SNAPCHAT, TikTok, Reddit and YouTube are teaming up with the Government and the NHS, to encourage young people to get vaccinated.
The collaboration, which is part of a drive to combat misinformation around Covid-19 vaccines, comes after the rollout was opened up to all adults in England on Friday.
Dr Karan Rangarajan, who has 3.9 million followers on TikTok, says it was crucial social media platforms are used to target younger people[/caption]
Maisie Ayres, aged 18, receives a Pfizer BioNTech COVID-19 vaccine at an NHS Vaccination Clinic, after the vaccination programme was opened up to all adults on Friday[/caption]
Dr Karan Rangarajan, an NHS surgeon and influencer who uses social media to tackle the spread of misinformation, said: “If you really want to get on top of the misinformation, and get ahead of the game, you need to go the source where it is coming from.
“And most of it is coming from social media.”
Dr Rangarajan, who has 3.9 million followers on TikTok, said it was crucial these platforms were used to target younger people.
Brits in younger age brackets might be “historically or traditionally more averse to getting their vaccine,” he said.
“Misinformation affects all groups equally and there is a large user base that is in their late teens or early 20s,” he said.
“They are also in the UK the last cohort to be eligible for the vaccine so it’s a really important group to target.”
The most “dangerous and potent” combination of misinformation happened when falsehoods mixed some small level of truth, he said.
The doctor said it was “frustrating” when the truth was mixed up and turned into something that was false.
Misinformation had evolved throughout the pandemic, he said beginning with what caused the virus, and false theories about 5G.
The theories then spread take the form of misinformation about the use of masks and how they could prevent the spread of Covid-19.
As part of the NHS’s new drive, TikTok users will have vaccine stickers available to them. The site was also working with Team Halo, a group of scientists using the platform to share information about the jab.
Snapchat users could use NHS stickers, a filter and later an augmented reality lens that said “I’ve had my vaccine”, and the app would be hosting a series of Q&As, featuring medical experts speaking on the Prime Minister’s Snapchat account.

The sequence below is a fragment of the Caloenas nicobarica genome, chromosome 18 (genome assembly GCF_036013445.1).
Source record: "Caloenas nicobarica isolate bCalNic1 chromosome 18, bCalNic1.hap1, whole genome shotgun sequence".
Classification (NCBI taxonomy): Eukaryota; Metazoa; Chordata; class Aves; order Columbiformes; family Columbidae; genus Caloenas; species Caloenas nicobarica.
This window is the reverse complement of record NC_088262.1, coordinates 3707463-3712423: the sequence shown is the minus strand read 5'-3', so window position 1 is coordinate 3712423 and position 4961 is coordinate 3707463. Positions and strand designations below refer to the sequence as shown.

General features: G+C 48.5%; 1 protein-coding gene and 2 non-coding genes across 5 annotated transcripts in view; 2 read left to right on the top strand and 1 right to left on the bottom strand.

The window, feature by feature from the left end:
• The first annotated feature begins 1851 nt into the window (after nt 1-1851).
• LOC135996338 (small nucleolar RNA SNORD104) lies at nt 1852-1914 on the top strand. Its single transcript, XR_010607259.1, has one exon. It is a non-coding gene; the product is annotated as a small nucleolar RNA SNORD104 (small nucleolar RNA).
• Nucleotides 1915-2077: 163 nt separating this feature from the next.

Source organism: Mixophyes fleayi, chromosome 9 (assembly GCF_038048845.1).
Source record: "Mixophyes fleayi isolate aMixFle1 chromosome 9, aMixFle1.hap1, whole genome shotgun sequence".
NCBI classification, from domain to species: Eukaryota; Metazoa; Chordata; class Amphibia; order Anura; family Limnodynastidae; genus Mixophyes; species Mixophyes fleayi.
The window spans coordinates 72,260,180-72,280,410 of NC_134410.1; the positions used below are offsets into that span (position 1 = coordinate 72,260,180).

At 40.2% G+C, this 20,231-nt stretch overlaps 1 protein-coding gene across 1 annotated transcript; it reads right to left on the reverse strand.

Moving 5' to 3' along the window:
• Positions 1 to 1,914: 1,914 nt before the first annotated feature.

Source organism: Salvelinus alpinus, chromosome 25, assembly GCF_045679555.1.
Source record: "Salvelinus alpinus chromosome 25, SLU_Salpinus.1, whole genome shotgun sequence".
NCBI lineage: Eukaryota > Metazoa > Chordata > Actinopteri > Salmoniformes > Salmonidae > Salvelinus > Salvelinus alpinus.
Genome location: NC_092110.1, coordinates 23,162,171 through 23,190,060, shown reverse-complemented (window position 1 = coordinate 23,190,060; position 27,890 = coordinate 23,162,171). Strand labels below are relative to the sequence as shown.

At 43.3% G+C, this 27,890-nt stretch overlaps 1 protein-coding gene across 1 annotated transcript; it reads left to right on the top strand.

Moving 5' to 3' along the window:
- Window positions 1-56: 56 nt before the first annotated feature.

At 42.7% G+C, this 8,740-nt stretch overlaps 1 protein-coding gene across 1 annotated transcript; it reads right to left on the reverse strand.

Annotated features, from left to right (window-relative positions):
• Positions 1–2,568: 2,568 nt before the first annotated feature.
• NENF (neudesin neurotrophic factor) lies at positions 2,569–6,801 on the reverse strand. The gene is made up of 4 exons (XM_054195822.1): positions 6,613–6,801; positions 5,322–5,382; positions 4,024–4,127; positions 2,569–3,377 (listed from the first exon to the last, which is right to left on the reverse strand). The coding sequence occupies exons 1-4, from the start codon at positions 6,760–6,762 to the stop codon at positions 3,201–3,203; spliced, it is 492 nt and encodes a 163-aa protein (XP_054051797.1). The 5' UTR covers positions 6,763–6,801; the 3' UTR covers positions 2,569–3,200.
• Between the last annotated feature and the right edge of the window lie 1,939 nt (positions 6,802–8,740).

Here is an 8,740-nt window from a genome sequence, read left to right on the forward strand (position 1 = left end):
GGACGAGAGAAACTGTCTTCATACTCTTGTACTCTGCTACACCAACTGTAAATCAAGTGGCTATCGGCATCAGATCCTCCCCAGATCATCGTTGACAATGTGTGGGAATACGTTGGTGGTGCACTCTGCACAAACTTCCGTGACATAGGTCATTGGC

Dr Tasnim Jara, 26, is a member of Team Halo, a group tackling Covid-19 misinformation using videos they have made for social media[/caption]
Dr William Budd, a clinical research physician at Imperial College London, is also a member of Team Halo[/caption]
Snapchat had also expanded its “Here for You” feature, which provided in-app resources for user seeking information around mental health and wellbeing.
While Facebook and Instagram were not among the platforms involved in the campaign, Dr Rangarajan hoped more would “step up and get behind the campaign”.
Health and Social Care Secretary Matt Hancock said he was “delighted” that the social media platforms were being used to support the “most successful vaccine effort in NHS history”.
Of the new campaign, Ed Couchman, from Snapchat, said: “We’re thrilled to collaborate with the government to make sure they have accurate and trusted resources to stay safe, healthy and informed.”
Ben McOwen Wilson, from YouTube, said: “It has been fantastic to witness the public response to our national initiative and to have seen the rates at which young people have stepped up.
“We will continue to work to combat the pandemic by using YouTube’s extensive reach among young people to help in this critical national effort.”
The collaboration comes after the Government last year agreed new measures with social media sites to limit the spread of false information.
In November, Digital Secretary Oliver Dowden and Health Secretary Matt Hancock agreed with social media platforms new measures to limit the spread of vaccine misinformation and disinformation.
These new measures would also help people find the information they needed about any Covid-19 vaccine.
As a result, Twitter and Google committed to the principle that no company should profit from or promote Covid-19 anti-vaccine disinformation.
They pledged to respond to flagged content more swiftly, and to work with authorities to promote scientifically accurate messages.